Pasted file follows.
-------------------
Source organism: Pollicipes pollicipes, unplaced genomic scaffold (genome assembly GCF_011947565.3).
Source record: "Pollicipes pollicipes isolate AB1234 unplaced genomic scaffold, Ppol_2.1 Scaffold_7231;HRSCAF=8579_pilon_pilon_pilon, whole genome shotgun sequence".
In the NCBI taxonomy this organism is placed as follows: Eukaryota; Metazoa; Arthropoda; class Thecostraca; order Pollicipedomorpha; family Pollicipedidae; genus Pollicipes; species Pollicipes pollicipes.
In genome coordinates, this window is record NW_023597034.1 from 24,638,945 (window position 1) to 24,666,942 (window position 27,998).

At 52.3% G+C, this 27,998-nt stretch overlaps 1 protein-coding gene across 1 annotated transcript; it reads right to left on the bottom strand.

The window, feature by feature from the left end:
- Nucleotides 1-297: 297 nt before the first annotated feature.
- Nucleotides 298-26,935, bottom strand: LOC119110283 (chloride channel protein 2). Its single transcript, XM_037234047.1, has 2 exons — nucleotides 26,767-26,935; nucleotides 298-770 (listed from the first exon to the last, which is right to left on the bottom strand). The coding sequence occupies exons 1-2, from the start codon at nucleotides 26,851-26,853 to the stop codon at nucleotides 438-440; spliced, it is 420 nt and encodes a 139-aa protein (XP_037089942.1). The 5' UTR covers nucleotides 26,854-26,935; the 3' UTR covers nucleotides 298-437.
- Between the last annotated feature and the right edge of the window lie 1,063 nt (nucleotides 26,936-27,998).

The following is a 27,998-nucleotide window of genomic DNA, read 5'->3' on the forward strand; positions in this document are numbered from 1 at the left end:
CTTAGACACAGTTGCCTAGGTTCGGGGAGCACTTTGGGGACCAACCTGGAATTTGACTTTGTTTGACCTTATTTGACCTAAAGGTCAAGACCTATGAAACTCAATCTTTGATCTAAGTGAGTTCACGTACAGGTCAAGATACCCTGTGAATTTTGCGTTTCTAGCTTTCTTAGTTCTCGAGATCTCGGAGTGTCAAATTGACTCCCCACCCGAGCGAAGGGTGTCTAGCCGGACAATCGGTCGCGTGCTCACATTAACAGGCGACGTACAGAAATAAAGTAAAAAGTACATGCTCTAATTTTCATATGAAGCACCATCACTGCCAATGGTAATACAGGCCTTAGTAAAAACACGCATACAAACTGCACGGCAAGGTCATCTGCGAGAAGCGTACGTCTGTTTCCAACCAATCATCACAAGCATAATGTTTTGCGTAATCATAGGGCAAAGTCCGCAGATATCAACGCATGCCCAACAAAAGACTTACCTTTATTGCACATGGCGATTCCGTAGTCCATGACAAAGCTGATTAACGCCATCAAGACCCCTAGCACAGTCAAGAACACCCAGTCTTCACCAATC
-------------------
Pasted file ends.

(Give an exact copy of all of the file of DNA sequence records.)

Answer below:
Source organism: Pollicipes pollicipes, unplaced genomic scaffold (genome assembly GCF_011947565.3).
Source record: "Pollicipes pollicipes isolate AB1234 unplaced genomic scaffold, Ppol_2.1 Scaffold_7231;HRSCAF=8579_pilon_pilon_pilon, whole genome shotgun sequence".
In the NCBI taxonomy this organism is placed as follows: Eukaryota; Metazoa; Arthropoda; class Thecostraca; order Pollicipedomorpha; family Pollicipedidae; genus Pollicipes; species Pollicipes pollicipes.
In genome coordinates, this window is record NW_023597034.1 from 24,638,945 (window position 1) to 24,666,942 (window position 27,998).

At 52.3% G+C, this 27,998-nt stretch overlaps 1 protein-coding gene across 1 annotated transcript; it reads right to left on the bottom strand.

The window, feature by feature from the left end:
- Nucleotides 1-297: 297 nt before the first annotated feature.
- Nucleotides 298-26,935, bottom strand: LOC119110283 (chloride channel protein 2). Its single transcript, XM_037234047.1, has 2 exons — nucleotides 26,767-26,935; nucleotides 298-770 (listed from the first exon to the last, which is right to left on the bottom strand). The coding sequence occupies exons 1-2, from the start codon at nucleotides 26,851-26,853 to the stop codon at nucleotides 438-440; spliced, it is 420 nt and encodes a 139-aa protein (XP_037089942.1). The 5' UTR covers nucleotides 26,854-26,935; the 3' UTR covers nucleotides 298-437.
- Between the last annotated feature and the right edge of the window lie 1,063 nt (nucleotides 26,936-27,998).

The following is a 27,998-nucleotide window of genomic DNA, read 5'->3' on the forward strand; positions in this document are numbered from 1 at the left end:
CTTAGACACAGTTGCCTAGGTTCGGGGAGCACTTTGGGGACCAACCTGGAATTTGACTTTGTTTGACCTTATTTGACCTAAAGGTCAAGACCTATGAAACTCAATCTTTGATCTAAGTGAGTTCACGTACAGGTCAAGATACCCTGTGAATTTTGCGTTTCTAGCTTTCTTAGTTCTCGAGATCTCGGAGTGTCAAATTGACTCCCCACCCGAGCGAAGGGTGTCTAGCCGGACAATCGGTCGCGTGCTCACATTAACAGGCGACGTACAGAAATAAAGTAAAAAGTACATGCTCTAATTTTCATATGAAGCACCATCACTGCCAATGGTAATACAGGCCTTAGTAAAAACACGCATACAAACTGCACGGCAAGGTCATCTGCGAGAAGCGTACGTCTGTTTCCAACCAATCATCACAAGCATAATGTTTTGCGTAATCATAGGGCAAAGTCCGCAGATATCAACGCATGCCCAACAAAAGACTTACCTTTATTGCACATGGCGATTCCGTAGTCCATGACAAAGCTGATTAACGCCATCAAGACCCCTAGCACAGTCAAGAACACCCAGTCTTCACCAATC